If you’re like me, you enjoy sticking it to The Man, but don’t have a ton of time to devote to it. To that purpose, then, here are seven banned or challenged books that you should be able to fit into your schedule.
Read dangerously, my friends.
1. Fahrenheit 451
Though Fahrenheit 451 doesn’t have as long a history of being challenged, where better to begin than a novel about institutionalized book-burning? The book has been challenged due to some moderate swearing, and some parents’ concerns that the book encouraged the burning of Bibles, because they clearly never read the novel themselves. At 200 pages, this one’s easy enough to finish off in a lazy afternoon.
Next on the “Why was this challenged” list is the graphic novel series Bone. Despite its cartoonish appearance, the book made it onto ALA’s Top 10 List of Frequently Challenged Books for 2013, on the basis of “racism, political viewpoint, and violence”. I don’t know how accusations of racism somehow got in there, but the real issue is probably the growing depth and seriousness of the series. Starting out with the slapstick interactions of three cartoony cousins, the story develops into a full-fledged fantasy epic involving the entire world. There are several volumes to the series, but you can read the first one in an hour or so. Easy peasy.
3. Of Mice and Men
Of Mice And Men follows the banned-book formula to a T: strong language, sexual implications, mental handicaps, and a story moving and powerful enough that teachers regularly assign it during middle and high school lit classes. It’s a wonder the book stays in schools anywhere. It’s also a shame if you haven’t read it yet. Take an hour or two to rectify that this week.
4. A Wrinkle in Time
This book traumatized me in the best possible way. The terrifying sameness of Camazotz, the strange comfort of Aunt Beast, the menacing amiability of IT. I realized too late that this book should have taken a prominent place on my list of books that have had a lasting impact on me. The darkness of the plot is likely what earns it a perennial place on challenged-book lists, but it is also what makes the book so important. The light of redemption can shine only as brightly as the blackness around it is dark.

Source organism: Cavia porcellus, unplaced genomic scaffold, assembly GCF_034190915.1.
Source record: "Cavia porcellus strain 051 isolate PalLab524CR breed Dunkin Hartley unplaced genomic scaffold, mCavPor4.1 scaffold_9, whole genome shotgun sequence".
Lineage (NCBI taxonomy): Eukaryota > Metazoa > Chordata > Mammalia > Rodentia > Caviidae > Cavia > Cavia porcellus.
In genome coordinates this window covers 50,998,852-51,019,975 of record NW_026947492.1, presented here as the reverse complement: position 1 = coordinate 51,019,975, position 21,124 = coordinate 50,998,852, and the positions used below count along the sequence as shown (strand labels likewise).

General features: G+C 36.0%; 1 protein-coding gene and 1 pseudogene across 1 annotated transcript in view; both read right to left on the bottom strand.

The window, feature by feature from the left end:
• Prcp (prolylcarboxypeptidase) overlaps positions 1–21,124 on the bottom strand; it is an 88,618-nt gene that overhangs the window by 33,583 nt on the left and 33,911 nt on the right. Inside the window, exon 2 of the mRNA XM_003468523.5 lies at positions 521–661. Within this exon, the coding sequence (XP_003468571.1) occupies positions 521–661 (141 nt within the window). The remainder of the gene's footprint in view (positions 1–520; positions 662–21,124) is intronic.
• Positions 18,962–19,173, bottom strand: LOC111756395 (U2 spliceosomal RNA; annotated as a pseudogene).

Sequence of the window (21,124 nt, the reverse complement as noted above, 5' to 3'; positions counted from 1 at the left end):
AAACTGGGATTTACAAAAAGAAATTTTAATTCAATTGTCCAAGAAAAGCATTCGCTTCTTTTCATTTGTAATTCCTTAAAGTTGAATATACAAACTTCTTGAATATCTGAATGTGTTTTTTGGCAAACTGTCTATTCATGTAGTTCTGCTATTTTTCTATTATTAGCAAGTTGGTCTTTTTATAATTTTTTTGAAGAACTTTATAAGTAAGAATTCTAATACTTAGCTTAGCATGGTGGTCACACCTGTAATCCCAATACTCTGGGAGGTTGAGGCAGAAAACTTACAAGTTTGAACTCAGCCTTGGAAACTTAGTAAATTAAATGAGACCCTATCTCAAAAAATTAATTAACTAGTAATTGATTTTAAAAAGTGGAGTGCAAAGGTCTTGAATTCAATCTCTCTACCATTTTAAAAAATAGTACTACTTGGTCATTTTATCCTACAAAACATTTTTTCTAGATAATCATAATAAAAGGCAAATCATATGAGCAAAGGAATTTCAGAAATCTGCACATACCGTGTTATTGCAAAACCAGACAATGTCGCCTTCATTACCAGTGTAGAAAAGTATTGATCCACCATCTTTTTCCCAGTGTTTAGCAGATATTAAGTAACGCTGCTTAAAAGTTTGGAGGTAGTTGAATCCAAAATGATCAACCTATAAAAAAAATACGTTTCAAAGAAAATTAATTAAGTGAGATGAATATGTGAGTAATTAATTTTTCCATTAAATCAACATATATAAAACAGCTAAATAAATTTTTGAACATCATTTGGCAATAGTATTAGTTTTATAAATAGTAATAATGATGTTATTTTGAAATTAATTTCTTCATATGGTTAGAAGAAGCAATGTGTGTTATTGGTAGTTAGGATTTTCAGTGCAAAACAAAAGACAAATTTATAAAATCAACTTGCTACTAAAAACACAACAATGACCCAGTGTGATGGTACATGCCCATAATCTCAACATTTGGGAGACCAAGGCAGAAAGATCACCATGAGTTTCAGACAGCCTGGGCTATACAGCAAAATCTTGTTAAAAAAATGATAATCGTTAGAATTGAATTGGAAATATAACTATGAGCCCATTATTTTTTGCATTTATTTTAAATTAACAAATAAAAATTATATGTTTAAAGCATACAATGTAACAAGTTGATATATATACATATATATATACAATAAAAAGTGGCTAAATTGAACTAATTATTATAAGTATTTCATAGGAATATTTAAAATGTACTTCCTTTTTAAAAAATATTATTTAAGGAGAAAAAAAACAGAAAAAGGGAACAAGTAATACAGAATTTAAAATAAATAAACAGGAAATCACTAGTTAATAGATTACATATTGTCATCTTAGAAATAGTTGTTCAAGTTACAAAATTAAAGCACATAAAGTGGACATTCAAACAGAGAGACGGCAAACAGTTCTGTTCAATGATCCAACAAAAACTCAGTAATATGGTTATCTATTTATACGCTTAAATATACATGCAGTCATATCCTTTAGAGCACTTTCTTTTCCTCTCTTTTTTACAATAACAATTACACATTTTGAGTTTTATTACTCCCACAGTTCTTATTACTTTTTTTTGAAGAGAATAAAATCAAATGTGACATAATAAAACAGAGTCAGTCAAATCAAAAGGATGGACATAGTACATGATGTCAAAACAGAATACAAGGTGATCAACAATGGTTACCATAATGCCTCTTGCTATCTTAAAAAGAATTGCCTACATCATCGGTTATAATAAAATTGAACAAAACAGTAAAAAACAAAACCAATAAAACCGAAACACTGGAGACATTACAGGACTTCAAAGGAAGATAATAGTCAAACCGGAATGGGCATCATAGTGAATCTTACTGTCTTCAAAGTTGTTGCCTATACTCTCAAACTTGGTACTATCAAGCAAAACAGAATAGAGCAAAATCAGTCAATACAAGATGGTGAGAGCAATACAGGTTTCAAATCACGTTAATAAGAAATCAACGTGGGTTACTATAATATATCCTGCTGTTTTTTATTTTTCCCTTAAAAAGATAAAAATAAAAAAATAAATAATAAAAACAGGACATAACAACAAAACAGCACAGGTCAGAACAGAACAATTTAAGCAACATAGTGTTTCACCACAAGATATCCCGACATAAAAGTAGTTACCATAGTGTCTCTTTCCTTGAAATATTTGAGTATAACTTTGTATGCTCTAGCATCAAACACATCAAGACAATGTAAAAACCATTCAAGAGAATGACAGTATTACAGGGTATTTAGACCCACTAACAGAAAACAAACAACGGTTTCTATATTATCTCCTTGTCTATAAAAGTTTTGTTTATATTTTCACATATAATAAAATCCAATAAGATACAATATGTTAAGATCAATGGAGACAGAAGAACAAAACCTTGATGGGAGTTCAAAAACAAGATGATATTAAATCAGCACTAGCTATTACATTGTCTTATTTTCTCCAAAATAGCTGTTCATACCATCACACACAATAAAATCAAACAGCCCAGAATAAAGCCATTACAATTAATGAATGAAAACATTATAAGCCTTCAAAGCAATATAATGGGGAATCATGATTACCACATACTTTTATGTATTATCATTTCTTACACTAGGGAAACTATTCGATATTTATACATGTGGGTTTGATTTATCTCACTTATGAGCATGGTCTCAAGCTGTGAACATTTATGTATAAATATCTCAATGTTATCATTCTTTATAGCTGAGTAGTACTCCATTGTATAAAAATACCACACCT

This one’s a little harder to fit into a day than most of the others, but it’s worth the effort. Vonnegut’s hilarious, tragic, surreal time-travel/WWII/everything-else novel defies explanation or summarization. It also defies the efforts of parents to get the book removed from schools, likely on the grounds of language, violence, sex, or poignant human observation. So it goes.
6. Bridge to Terabithia
Sometimes I think the hidden reason behind so many book challenges is “It made me sad, and I’m not okay with that.” Nevertheless, the public complaints about Bridge to Terabithia are that it promotes Satanism. Because kids play make believe in the woods. Ignore the haters, and devote an afternoon to this one sometime this week.
7. To Kill a Mockingbird
It’s wrong to kill a mockingbird, but it’s okay to try and shoot down literary classics left and right. As is often the case, concerned parents have been unable to differentiate “portraying racist characters” from “promoting racism”. The subject matter is heavy, but it’s necessarily so. Hiding evil from our children doesn’t stop it from existing. The page count is a little heavy on this one too, compared to most of the others on the list. Save it for the weekend, and you should be fine, though.
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If you’re still in the mood for rebelling against authority, check out last year’s Manifesto For The Uncensored.